Other researchers who have focused on the lives of rural women also recognize “the diversity that exists spatially and culturally, in the intersections with other social locations, and in the choices and constraints available to women in their allocation to various roles” (Tickamyer and Henderson 2003, 109). We need to explore and evaluate these intersections. Collins (1990, 225–27) conceptualizes these intersections as “interlocking systems of oppression” in the “matrix of domination” consisting of gendered, racial, and class-based power and privilege in a multiplicative rather than an additive way. Because individuals are simultaneously members of multiple dominant and subordinate groups, at any given time or place they can be either oppressors or oppressed. There are three overlapping sites or levels of domination and subordination—the personal or biographical; the group, created and experienced culturally in terms of gender, race, and class; and social institutions. These systems of oppression reinforce one another in terms of ideologies and practices. They are also the locations where resistance and acquiescence can occur simultaneously (Gaventa 1980; Sachs 1996; Seitz 1995). Let us turn now to a more contextualized version of this conceptual framework and how it applies to our understanding of the women’s experiences underground.
<1> Gender, Race, and Class in the Coalfields of Colonized Appalachia
Mainstream American society sees Appalachia as part of the “other America.” Its material poverty and symbolic “backwardness” are juxtaposed to a more affluent and presumably more progressive culture. Geographically, although it consists of northern, central, and southern subregions, central Appalachia has epitomized these stereotypes and therefore has been studied by numerous scholars (see Billings and Tickamyer 1993).
According to many of them, central Appalachia’s problems are the result of “its integration into the national economy for a narrow set of purposes: the extraction of low cost materials, power, and labor, and the provisions of a profitable market for consumer goods and services” (Whisnant 1980, 129). The unfortunate combination of the region’s relative economic isolation and underdevelopment when the northern United States was industrializing made it vulnerable to rapid and uneven capitalist development. As a result, Appalachians lost control over the region’s natural resources and local institutions. Having suffered both economic and cultural exploitation at the hands of external elites, generations of central Appalachians bear the scars of real poverty and the stigma of perceived inferiority. As Cable (1993, 69) aptly points out, “what is significant about Appalachians is their history of systematic, routine oppression.”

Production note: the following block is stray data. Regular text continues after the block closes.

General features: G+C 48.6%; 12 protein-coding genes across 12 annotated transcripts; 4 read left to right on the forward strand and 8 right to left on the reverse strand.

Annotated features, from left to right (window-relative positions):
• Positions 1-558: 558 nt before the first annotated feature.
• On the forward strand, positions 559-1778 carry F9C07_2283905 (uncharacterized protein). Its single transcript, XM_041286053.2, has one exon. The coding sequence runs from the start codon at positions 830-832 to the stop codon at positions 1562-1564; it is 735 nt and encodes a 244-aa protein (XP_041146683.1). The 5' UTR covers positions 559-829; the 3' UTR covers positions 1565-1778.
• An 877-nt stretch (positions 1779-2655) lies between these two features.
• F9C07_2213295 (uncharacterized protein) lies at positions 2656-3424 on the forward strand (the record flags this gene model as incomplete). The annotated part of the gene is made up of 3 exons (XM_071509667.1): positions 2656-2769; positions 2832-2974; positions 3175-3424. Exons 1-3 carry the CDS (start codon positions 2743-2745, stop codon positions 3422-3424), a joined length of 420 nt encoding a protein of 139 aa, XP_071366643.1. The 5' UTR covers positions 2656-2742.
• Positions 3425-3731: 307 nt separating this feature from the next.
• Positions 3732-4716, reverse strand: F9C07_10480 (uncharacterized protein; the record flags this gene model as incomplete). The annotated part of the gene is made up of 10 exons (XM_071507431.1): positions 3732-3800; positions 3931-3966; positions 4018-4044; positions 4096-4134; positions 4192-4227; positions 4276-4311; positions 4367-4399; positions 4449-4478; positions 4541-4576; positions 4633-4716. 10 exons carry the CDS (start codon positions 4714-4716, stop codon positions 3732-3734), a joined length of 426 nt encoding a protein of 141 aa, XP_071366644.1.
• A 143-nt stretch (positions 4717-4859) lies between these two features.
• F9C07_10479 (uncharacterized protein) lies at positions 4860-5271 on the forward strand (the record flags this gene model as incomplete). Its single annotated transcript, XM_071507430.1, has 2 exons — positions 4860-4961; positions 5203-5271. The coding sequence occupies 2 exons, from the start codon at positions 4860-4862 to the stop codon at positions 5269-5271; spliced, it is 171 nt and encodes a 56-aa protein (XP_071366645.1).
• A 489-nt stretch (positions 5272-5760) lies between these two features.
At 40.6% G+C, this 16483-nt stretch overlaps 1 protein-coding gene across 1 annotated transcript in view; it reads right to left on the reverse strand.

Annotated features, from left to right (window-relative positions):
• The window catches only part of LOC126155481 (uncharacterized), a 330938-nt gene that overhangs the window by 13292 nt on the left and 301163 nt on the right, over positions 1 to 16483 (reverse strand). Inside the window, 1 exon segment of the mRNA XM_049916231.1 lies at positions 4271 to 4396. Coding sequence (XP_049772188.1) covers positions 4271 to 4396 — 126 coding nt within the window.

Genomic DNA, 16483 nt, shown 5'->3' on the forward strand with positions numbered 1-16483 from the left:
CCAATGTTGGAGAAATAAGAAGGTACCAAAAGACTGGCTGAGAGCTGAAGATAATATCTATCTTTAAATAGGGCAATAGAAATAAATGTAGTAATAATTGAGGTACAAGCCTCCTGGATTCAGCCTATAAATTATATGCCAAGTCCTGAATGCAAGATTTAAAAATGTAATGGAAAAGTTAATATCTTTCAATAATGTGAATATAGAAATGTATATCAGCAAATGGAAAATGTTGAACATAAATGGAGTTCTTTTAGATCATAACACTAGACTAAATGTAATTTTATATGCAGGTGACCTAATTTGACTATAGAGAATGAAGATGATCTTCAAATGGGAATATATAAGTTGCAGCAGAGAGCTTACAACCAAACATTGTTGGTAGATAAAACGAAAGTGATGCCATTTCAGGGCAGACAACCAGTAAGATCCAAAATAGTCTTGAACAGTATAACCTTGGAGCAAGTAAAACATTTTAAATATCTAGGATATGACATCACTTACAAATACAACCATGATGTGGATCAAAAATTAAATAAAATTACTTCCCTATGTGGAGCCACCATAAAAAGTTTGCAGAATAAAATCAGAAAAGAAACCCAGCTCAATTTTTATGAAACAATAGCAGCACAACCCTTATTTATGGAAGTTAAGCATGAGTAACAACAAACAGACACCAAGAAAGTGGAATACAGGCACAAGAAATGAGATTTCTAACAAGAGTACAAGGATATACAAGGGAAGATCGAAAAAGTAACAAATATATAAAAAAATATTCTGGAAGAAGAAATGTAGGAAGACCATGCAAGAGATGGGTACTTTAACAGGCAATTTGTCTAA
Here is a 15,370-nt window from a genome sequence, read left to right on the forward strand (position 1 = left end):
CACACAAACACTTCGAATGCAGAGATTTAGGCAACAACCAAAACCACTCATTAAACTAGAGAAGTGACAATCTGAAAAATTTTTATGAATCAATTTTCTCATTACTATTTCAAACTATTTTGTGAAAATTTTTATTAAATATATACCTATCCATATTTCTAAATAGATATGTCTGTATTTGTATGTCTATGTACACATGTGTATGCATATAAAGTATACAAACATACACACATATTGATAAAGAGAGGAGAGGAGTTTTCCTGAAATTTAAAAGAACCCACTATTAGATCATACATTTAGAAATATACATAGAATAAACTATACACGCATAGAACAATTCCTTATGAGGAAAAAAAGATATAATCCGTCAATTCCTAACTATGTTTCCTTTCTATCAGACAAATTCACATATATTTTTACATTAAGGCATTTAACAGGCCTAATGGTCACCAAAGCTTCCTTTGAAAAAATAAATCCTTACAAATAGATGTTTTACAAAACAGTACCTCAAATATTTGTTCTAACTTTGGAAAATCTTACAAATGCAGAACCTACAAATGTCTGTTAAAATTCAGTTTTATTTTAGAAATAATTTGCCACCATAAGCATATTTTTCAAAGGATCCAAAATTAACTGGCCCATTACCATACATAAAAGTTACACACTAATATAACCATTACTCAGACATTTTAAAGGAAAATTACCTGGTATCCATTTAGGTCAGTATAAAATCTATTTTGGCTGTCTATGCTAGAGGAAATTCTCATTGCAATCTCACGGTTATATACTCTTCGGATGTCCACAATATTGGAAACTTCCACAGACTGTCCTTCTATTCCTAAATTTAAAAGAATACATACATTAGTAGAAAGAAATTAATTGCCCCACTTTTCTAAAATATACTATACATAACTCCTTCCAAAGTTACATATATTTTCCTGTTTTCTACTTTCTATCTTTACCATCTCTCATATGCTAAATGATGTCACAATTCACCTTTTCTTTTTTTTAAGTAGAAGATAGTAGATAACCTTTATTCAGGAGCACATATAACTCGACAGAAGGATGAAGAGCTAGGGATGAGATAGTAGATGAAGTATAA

In his classic work Night Comes to the Cumberlands (1962), Harry Caudill described the Appalachian region, in its economic development by gas, oil, timber, and coal interests, as “the last unchallenged stronghold of Western colonialism.” He argued that “the nation siphoned off . . . its resources while returning little of lasting value” (325). Later, Lewis and Knipe (1978) made a compelling case for considering central Appalachia an internal colony exploited for its coal reserves. The “exploitation model,” as it is also known, is characterized by the acquisition of natural resources and the exploitation of labor to benefit absentee corporate owners, as well as the destruction of local culture and outside institutional and administrative control of the region’s indigenous populace.
Lewis and Knipe (1978, 24) assert that “it cannot be disputed that the coal interests came into the region ‘uninvited,’ that cultural patterns changed as a result of this intrusion, and that the area is controlled by representatives of the industry.” Although they agree that fatalism and passivity are cultural traits of Appalachians, they argue that these traits are the result of Appalachians’ adaptation to their own sense of powerlessness. In addition to quiescence, however, central Appalachians are also capable of resistance to these outside forces (Gaventa 1980). These scholars further argue that a “condition of racism” is evidenced by the stereotyping of Appalachians as lazy and backward, even by the small, independent coal operators who constitute a separate class of local elites. Thus two basic social classes and their mutually antagonistic relationship evolved from the oppressive practices of the coal industry in colonizing the region.